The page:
bob bennet joyA classic artist returns with a classic album. Bob Bennett fans can rejoice for Joy Deep As Sorrow!

Joy Deep As Sorrow
Bob Bennett
Whitewater Productions
11 tracks 45:50

In a perfect world, any time the names James Taylor and Joni Mitchell would be mentioned, the name Bob Bennett wouldn't be far behind. Bennett is that kind of unique creative soul – a creator of music that is indelibly his own, bearing the mark of his particular sense of melody, the musical fingerprint of his solid guitar playing, the wisdom and poetry of his words and – perhaps most of all – the warm and inviting tone of his voice. Starting his musical journey at the end of the seventies, through the eighties, and less-prolific in the following decades (when the music business got more interested in demographics than artistic integrity), Bennett re-emerges in the digital age as if he's never been away, sounding better than ever.

Last year Bob gave us the uniquely nostalgic Jesus Music Again, a re-interpreting of classic songs from the prime days of the Jesus Movement. As fine as that album was, it seemed to be more of a novelty than a new artistic statement. Not so with Joy Deep As Sorrow – as fine an album as any Bennett has ever created, and one that has not a moment of nostalgia, padding, or record-rust in its nearly forty-six minutes.

Bob Bennett, like Sara Groves and Michael Kelly Blanchard (to name a pair of contemporaries), weaves with each song a tapestry of our deep longings and momentary joys. Of course, not all is serious and lofty on Joy Deep As Sorrow. The title track is an appropriately lighthearted admission:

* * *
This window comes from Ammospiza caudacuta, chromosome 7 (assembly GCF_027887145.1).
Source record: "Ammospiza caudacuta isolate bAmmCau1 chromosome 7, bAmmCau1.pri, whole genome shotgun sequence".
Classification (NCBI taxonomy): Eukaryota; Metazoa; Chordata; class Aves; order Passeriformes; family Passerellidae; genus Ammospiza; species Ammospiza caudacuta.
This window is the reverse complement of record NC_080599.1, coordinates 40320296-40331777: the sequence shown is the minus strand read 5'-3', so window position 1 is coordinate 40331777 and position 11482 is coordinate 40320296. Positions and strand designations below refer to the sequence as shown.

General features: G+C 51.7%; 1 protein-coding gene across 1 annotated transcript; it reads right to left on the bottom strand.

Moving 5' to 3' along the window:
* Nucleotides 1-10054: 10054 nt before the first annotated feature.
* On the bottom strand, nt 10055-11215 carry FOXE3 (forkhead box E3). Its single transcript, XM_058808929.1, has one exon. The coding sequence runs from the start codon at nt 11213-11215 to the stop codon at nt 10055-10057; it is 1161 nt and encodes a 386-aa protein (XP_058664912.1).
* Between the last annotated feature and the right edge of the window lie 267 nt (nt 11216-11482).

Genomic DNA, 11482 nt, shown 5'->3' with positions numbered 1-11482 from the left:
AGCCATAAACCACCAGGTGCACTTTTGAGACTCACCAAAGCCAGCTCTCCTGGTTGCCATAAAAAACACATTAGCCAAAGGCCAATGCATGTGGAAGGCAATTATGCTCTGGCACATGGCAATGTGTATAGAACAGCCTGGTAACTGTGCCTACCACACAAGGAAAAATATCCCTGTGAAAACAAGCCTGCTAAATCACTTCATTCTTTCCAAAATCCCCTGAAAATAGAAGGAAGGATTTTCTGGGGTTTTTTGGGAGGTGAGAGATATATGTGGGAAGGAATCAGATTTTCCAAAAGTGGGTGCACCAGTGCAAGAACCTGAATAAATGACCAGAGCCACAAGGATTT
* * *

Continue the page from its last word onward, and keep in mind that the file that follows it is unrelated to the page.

"I want good to come after me
Half as relentlessly as trouble does... like a curse
I want health to protect me
Invade me and infect me like disease does ...but in reverse

Hey, we relate, Bob – we relate.

Bennett offers a balanced mix of the serious and the comic – which is, after all, pretty much what we're given to work with in this life. In "Faithful," Bob sings,

"Empty vigil in ink black night
I awaken to the same refrain
I make no claim to second sight
just the blind following the blind again

 and balances it with "Playing the Part of Me" - a jazzy, pseudo-narcissistic tap-dance of a song with winking lyrics like,

"...after all these years
To be honored by my peers
For my modest tour-de-force
It's a total surprise, of course

For good measure, there's even a Bob Bennett blues in the form of "Panhandled at the Western Wall," the true story of some shady 'fund-raising' in the Holy Land.

Of course, there's track after track of melodic, signature Bob Bennett music on Joy Deep As Sorrow. "You Went Ahead" is a moving tribute to Jesus Music icons Roby Duke and Tom Howard and the recently deceased Phil Kristianson:

"You went ahead
It does not seem fair
I'm still here ...and you are there
I'm one of many in this long line
Of those who love you and are left behind
Sadness, for now, is all I can see
So I cry for you, but, my good friend, it's mostly for me.

The album's penultimate track, "God My Shepherd," is essentially Psalm 23 beautifully paraphrased and set to music.

And what music! Produced by Roy Salmond, who also played a multitude of instruments (and all with some very tasty chops), the sound is rich and vibrant, with the sonic feel of some of the early Phil Keaggy recordings. Bill (Billy) Batstone played upright and fretless bass, adding depth and richness to the proceedings, while Janaya Salmond played tasteful drums. Of course, Bennett played guitars, sang, and wrote all the songs but two - one which was co-written and the other a stunning cover of Steve Bell's "Birth of a Song."

Even the packaging – with a booklet (yay!) - has class.
This is music for grown-ups. It's about life. Totally recommended.

-Bert Saraco


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